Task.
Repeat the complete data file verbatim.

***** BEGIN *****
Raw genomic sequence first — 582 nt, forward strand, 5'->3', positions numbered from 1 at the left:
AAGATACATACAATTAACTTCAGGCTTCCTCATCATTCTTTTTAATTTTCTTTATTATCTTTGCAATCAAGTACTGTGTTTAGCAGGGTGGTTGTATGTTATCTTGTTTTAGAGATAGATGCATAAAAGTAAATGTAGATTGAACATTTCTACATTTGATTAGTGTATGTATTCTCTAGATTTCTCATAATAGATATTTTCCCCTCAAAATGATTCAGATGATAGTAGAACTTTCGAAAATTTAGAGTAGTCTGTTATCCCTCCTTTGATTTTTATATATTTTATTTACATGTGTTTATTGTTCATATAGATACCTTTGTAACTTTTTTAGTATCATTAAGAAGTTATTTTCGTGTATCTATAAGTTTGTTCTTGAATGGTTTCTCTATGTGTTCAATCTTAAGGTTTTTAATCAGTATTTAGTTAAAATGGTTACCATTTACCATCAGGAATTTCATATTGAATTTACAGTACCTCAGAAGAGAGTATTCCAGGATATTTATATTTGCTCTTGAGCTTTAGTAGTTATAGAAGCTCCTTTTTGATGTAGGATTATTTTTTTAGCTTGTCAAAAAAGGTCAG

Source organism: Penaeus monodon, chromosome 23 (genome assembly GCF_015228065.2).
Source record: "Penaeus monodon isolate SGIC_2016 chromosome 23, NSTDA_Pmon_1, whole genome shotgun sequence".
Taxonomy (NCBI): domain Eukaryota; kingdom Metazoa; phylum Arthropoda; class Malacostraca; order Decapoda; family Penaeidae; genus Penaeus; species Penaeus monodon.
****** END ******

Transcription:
Raw genomic sequence first — 582 nt, forward strand, 5'->3', positions numbered from 1 at the left:
AAGATACATACAATTAACTTCAGGCTTCCTCATCATTCTTTTTAATTTTCTTTATTATCTTTGCAATCAAGTACTGTGTTTAGCAGGGTGGTTGTATGTTATCTTGTTTTAGAGATAGATGCATAAAAGTAAATGTAGATTGAACATTTCTACATTTGATTAGTGTATGTATTCTCTAGATTTCTCATAATAGATATTTTCCCCTCAAAATGATTCAGATGATAGTAGAACTTTCGAAAATTTAGAGTAGTCTGTTATCCCTCCTTTGATTTTTATATATTTTATTTACATGTGTTTATTGTTCATATAGATACCTTTGTAACTTTTTTAGTATCATTAAGAAGTTATTTTCGTGTATCTATAAGTTTGTTCTTGAATGGTTTCTCTATGTGTTCAATCTTAAGGTTTTTAATCAGTATTTAGTTAAAATGGTTACCATTTACCATCAGGAATTTCATATTGAATTTACAGTACCTCAGAAGAGAGTATTCCAGGATATTTATATTTGCTCTTGAGCTTTAGTAGTTATAGAAGCTCCTTTTTGATGTAGGATTATTTTTTTAGCTTGTCAAAAAAGGTCAG

Source organism: Penaeus monodon, chromosome 23 (genome assembly GCF_015228065.2).
Source record: "Penaeus monodon isolate SGIC_2016 chromosome 23, NSTDA_Pmon_1, whole genome shotgun sequence".
Taxonomy (NCBI): domain Eukaryota; kingdom Metazoa; phylum Arthropoda; class Malacostraca; order Decapoda; family Penaeidae; genus Penaeus; species Penaeus monodon.